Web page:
2C or not 2C

The curious history of the two-degree safety fence for global warming

The idea of limiting global warming to less than two degrees is so routine now that you could be forgiven for thinking it’s a well worked out scientific principle - but it’s not. And there’s been a growing rumble of discontent among scientists, specially since a brief article in Nature last year by David Victor & Charles Kennel, and another this year by Oliver Geden.

Both essays make two important points: there are very good reasons for believing the two degree limit is now practically out of reach; and the target is a figment, an abstraction located in the future, a step or two removed from the kind of concrete, observable goal that is needed to motivate governments and policy makers.

“The best indicator has been there all along”, Victor & Kennel wrote, “the concentrations of CO2 and the other greenhouse gases (or the change in radiative forcing caused by those gases)”. These are continuously measured, accessible, cogent, and their meaning in terms of policy progress or otherwise is now patently clear to everyone. Why haven’t we been using them instead, they ask. The answer seems to be: politics.

Needless to say, these views weren’t shared by all. Still, these scientists were not the first to voice alarm at the way decision makers have been treating the 2℃ limit creatively. Kevin Anderson at UK’s Tyndall Centre has been explaining just how challenging two degrees really is for some years. James Hansen realised that advances in paleoclimatology had shown it to be unsafe by the time he published his Target Atmospheric CO2 paper in 2008.

You may be surprised to know that the first person to advocate a two degree limit for warming was an economist, not a scientist, and he published his view in 1975.

“As a first approximation, it seems reasonable to argue that the climatic effects of carbon dioxide should be kept within the normal range of long-term climatic variation. According to most sources the range of variation between distinct climatic regimes is in the order of 5°C, and at the present time the global climate is at the high end of this range. If there were global temperatures more than 2 or 3° above the current average temperature, this would take the climate outside of the range of observations which have been made over the last several hundred thousand years”.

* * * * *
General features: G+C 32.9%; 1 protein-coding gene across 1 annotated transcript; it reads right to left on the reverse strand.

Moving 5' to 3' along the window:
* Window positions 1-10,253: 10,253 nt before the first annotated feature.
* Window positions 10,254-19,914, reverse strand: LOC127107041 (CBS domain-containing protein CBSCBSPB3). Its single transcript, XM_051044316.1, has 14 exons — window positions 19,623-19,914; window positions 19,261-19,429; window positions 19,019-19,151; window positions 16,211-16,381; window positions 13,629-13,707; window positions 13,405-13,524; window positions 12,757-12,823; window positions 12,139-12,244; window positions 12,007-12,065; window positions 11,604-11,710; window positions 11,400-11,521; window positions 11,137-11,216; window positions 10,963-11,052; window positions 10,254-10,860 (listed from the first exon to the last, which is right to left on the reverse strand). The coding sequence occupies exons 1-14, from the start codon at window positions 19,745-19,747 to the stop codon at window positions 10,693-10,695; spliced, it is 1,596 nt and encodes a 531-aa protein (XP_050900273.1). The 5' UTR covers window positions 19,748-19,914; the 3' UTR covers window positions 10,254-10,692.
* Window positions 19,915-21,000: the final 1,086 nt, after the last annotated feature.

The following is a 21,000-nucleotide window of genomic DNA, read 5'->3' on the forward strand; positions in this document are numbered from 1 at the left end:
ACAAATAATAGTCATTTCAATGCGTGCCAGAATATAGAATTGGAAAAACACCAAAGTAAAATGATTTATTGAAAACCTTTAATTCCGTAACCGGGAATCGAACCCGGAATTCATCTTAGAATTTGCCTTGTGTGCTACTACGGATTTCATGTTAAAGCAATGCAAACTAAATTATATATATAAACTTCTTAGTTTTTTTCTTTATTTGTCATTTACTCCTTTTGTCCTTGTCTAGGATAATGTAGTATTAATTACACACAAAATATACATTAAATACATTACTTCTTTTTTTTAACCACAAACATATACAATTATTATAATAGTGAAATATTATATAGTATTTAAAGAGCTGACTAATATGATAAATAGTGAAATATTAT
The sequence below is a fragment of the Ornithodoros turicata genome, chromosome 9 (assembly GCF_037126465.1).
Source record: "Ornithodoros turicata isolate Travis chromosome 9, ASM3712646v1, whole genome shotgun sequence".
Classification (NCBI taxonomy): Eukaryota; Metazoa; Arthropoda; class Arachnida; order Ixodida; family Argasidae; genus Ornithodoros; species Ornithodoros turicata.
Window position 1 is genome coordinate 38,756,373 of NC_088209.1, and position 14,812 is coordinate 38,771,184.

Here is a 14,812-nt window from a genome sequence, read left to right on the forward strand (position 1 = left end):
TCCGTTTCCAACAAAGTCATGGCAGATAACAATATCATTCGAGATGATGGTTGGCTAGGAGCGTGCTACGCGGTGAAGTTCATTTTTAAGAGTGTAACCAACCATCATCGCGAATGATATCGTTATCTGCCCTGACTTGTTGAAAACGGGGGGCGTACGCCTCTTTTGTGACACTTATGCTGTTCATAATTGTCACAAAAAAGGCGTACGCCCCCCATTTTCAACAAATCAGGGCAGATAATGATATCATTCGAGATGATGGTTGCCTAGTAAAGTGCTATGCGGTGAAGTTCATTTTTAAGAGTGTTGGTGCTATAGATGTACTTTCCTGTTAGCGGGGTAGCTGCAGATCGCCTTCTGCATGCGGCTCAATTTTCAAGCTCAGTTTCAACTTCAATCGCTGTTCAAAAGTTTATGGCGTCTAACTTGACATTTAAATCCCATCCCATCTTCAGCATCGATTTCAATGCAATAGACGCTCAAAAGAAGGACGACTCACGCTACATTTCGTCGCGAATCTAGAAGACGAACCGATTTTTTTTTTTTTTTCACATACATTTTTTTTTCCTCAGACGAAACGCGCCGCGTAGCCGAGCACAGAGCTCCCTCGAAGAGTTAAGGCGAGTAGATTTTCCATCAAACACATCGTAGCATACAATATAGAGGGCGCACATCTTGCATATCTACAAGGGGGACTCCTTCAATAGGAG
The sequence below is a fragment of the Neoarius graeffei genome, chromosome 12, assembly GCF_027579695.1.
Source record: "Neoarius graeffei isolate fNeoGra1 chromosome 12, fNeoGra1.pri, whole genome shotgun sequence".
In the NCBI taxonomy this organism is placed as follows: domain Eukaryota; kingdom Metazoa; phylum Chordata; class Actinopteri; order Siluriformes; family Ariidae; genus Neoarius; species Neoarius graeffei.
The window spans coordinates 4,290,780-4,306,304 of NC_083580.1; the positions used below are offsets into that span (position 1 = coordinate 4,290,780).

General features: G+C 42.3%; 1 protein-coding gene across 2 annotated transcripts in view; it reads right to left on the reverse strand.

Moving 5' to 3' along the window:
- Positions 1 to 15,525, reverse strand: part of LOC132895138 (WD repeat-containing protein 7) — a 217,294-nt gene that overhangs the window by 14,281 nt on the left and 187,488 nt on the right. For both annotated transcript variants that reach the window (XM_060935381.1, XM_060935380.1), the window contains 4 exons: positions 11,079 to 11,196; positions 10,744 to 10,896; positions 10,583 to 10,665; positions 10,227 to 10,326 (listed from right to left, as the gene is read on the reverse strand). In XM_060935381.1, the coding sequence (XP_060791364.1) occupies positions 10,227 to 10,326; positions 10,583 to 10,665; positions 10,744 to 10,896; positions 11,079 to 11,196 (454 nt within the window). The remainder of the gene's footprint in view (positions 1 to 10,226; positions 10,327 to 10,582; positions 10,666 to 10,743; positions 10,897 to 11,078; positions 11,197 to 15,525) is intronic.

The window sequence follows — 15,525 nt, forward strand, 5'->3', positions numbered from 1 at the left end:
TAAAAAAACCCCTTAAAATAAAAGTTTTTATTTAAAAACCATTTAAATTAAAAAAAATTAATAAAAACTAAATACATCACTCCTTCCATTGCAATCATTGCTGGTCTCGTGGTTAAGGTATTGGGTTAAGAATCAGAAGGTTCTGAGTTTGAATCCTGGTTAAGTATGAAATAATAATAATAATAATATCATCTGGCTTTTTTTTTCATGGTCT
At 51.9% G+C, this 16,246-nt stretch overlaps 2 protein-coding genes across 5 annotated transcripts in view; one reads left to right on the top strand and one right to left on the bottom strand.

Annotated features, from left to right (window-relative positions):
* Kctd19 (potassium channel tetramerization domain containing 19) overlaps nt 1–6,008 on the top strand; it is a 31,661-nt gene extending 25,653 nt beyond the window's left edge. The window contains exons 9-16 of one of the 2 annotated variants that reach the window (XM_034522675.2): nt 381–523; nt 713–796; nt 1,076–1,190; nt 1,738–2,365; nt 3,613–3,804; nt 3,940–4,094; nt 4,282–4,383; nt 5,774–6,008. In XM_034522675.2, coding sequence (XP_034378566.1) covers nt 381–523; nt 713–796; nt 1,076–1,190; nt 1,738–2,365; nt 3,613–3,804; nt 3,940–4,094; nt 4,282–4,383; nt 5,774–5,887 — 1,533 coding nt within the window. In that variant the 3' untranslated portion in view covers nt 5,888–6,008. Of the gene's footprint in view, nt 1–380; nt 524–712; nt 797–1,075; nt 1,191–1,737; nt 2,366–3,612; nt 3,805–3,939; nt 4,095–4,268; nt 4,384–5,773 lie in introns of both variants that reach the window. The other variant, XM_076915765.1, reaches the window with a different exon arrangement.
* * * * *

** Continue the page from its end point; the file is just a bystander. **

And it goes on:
[Nordhaus, W.D. (1977) Strategies for the Control of Carbon Dioxide. Connecticut, Cowles Foundation for Research in Economics at Yale University].

At that time, of course, no scientist or economist had any idea what a safe level of warming would be. Nordhaus published this diagram to back up his reasoning, which, considering the state of knowledge, turned out to be fairly perceptive. Just the same, the idea only entered the arena of climate politics and diplomacy as a key metric twenty years later, and wasn’t officially adopted in the way we understand it now until the COP16 UNFCCC conference in Cancun Mexico in 2010.

Is it really safe? This isn’t a scientific question because it needs an evaluation of the concept of danger, so scientists approach it by way of another question: what was it like on Earth last time it was 2℃ hotter? The question can then be directed at paleoclimatologists - practitioners in a cluster of specialities whose results contribute to building up a history of Earth’s climate over thousands, and millions of years.

Climate history has become an incredible scientific success story in the last 30 years, spurred along by the immense importance of finding good answers to such questions. And others, like: when was the last time CO2 was 400 ppm? And when did CO2 rise as fast as it is doing now? And how did Greenland respond last time it was a degree or two warmer?